Sun, Dec 02, 2018 - Page 3 News List

Justice commission plans to exonerate 1,505 people

CLEARED:Those to be pardoned include people killed in the 228 Incident and people who were wrongly found guilty of sedition or espionage

By Chen Yu-fu and Jonathan Chin  /  Staff reporter, with staff writer

The Transitional Justice Commission is expected to exonerate 1,505 people who were persecuted during the White Terror era, including former legislator Hsieh Tsung-min (謝聰敏) and Aboriginal rights advocate Uyongu’e Yatauyungana (高一生), who was executed for espionage.

A ceremony is to be held at the Jingmei White Terror Memorial Park in New Taipei City on Dec. 9, the day before World Human Rights Day, the commission said.

On Oct. 5, a ceremony marked 1,270 exonerations, with those people the first to have their names cleared on its authority, commission spokeswoman Yeh Hung-ling (葉虹靈) said on Thursday.

The next round of exonerations is to include people killed in the 228 Incident, people who were wrongly convicted of espionage or sedition during the Martial Law period and others who did not fit into those groups, but are nevertheless verified to have been persecuted, Yeh said.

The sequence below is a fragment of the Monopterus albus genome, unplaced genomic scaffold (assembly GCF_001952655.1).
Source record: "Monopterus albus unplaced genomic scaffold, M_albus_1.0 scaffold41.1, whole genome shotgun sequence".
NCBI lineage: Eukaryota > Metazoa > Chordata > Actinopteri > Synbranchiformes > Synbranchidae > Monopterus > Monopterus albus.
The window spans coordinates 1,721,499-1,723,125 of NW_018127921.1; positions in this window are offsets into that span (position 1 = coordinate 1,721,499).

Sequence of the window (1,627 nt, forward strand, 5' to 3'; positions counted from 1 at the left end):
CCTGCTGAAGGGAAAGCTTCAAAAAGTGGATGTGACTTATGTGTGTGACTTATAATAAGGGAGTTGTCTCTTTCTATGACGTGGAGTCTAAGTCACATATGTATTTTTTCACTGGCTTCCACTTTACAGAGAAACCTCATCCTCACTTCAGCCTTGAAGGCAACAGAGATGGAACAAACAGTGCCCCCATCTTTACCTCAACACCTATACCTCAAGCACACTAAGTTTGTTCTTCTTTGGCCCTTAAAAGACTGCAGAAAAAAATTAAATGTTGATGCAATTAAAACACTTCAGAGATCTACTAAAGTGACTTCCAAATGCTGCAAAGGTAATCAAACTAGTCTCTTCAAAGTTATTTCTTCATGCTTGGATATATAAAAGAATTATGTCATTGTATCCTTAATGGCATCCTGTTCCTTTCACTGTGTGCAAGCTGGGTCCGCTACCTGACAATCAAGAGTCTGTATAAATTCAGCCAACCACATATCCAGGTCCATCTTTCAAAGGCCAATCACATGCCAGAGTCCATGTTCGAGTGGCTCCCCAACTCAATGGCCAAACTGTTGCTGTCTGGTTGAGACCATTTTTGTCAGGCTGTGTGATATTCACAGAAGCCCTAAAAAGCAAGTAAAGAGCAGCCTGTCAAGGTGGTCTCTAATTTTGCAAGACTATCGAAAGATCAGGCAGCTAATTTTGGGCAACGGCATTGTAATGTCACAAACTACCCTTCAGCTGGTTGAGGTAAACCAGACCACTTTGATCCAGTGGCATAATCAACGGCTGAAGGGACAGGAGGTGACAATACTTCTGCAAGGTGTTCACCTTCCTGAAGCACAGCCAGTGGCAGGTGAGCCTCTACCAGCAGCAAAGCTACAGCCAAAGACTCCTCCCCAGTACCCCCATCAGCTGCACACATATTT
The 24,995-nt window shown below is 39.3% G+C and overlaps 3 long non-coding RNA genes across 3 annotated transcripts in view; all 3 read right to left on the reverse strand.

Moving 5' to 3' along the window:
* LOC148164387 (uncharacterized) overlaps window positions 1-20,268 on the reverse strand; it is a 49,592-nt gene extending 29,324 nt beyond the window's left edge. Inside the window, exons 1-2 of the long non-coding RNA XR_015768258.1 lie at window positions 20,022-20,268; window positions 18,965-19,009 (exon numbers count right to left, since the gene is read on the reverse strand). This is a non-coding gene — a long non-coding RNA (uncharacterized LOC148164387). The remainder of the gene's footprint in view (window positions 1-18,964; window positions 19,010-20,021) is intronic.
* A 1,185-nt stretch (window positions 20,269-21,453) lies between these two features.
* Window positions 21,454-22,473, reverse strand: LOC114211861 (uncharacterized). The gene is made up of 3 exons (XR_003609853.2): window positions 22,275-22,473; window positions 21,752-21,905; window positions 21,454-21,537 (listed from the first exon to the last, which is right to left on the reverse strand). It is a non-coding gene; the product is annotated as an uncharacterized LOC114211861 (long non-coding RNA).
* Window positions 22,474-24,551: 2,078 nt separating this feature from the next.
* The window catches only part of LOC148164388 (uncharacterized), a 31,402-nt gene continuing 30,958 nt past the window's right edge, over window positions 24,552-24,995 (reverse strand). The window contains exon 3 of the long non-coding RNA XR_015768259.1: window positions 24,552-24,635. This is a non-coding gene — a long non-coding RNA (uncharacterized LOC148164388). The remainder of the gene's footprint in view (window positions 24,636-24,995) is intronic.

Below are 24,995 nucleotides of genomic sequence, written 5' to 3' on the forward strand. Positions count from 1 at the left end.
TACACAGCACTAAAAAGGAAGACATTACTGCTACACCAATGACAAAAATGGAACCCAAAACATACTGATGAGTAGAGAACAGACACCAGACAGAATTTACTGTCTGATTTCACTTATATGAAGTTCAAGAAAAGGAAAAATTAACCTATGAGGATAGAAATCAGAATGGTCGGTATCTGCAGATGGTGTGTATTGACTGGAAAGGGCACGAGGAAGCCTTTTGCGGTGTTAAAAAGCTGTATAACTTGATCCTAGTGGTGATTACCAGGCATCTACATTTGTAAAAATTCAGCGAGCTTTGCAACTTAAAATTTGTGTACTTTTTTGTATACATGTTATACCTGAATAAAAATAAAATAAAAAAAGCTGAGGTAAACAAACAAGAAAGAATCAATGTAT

Most of the 1,505 cases qualify for compensation from the Improper Martial Law Period Insurgency and Espionage Convictions Compensation Foundation, sources said.

In 1964, Hsieh was arrested on suspicion of treason after having drafted the “Declaration of Formosan Self-Salvation” with Peng Ming-min (彭明敏) and Wei Ting-chao (魏廷朝), the commission said.

Hsieh was not executed after author Lei Chen (雷震), human rights attorney Tien Chao-ming (田朝明) and the US embassy petitioned on his behalf, and he played a major role in calling for the rehabilitation of dissidents after martial law ended, it said.

However, Hsieh remained a guilty man in the eyes of the law, a situation that is to be rectified next month, the commission said.

Additionally, the commission is to clear the name of Uyongu’e, who was imprisoned on trumped-up corruption charges and executed in 1954 alongside several others of Aboriginal descent, it said.

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